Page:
Once dusk set in, two rowboats came up the river and anchored close to where I was. The boats carried heavy loads: hundreds and hundreds of lanterns stacked on top of each other. Those were the Toro Nagashi lanterns, to be floated down the river in honor of the recently deceased on the occasion of the O-Bon holiday.
The men on the boats took their time, slowly lighting lantern after lantern and floating them down the river, passing by the Mantosen anchored at the entrance of the Iwadatami, then slowly drifting out of sight from the festival crowd.
A voice read out all the names of the people the Toro Nagashi lanterns were dedicated to. It was beautiful for the casual visitor to see the lanterns floating down the river, it must have been a very powerful image to the locals who had a lantern floating by representing the soul of one of their dearly departed family members.
When darkness set in, the lights of Mantosen were lit and the first barrages of fireworks were shot into the air on the opposite side of the river. Giant fireballs exploded above the dark woods growing on top of the rocks on the other side of the river while the floating lanterns slowly drifted down the river.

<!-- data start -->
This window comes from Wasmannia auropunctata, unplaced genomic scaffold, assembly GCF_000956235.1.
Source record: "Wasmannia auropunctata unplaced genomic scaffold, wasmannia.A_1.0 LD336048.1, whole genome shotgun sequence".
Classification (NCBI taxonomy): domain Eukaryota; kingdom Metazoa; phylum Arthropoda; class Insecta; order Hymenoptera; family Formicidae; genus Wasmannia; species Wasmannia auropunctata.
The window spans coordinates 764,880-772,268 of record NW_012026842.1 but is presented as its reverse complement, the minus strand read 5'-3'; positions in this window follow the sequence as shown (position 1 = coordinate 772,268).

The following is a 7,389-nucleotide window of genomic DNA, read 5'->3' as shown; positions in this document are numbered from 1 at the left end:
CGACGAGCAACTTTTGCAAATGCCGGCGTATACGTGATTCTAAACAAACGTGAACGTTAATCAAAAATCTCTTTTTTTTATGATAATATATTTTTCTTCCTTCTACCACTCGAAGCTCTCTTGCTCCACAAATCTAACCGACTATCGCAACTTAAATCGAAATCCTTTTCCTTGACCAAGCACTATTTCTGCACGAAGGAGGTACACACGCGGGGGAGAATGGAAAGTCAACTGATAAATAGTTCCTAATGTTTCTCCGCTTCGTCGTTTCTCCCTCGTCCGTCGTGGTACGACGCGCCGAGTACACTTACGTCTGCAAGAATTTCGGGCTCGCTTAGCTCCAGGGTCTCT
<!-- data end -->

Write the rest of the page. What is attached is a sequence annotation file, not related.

The lit Mantosen made another short river cruise, more fireworks followed. Families and groups of friends partied under the lanterns, looking up at the fireworks while drinking canned beer and sharing bottles of shochu.
As much as I enjoyed sitting in a relaxed place, for the final minutes of the festival I wanted to be in the center of the action.
This would at be the entrance to the Iwadatami. Among the dense crowd here, I found a tiny rock step to stand on. The Mantosen were brightly lit to my left, the river in front, the colorful firework explosions right above.
By now, everyone here was waiting for the ultimate attraction - and sure enough, it soon materialized. The Niagara fireworks, fireworks raining down from the rocks on the opposite site of the river like a giant burning waterfall, falling straight into the dark waters of the Arakawa, producing bright and vivid, beautifully distorted mirror images on the floating surface of the water.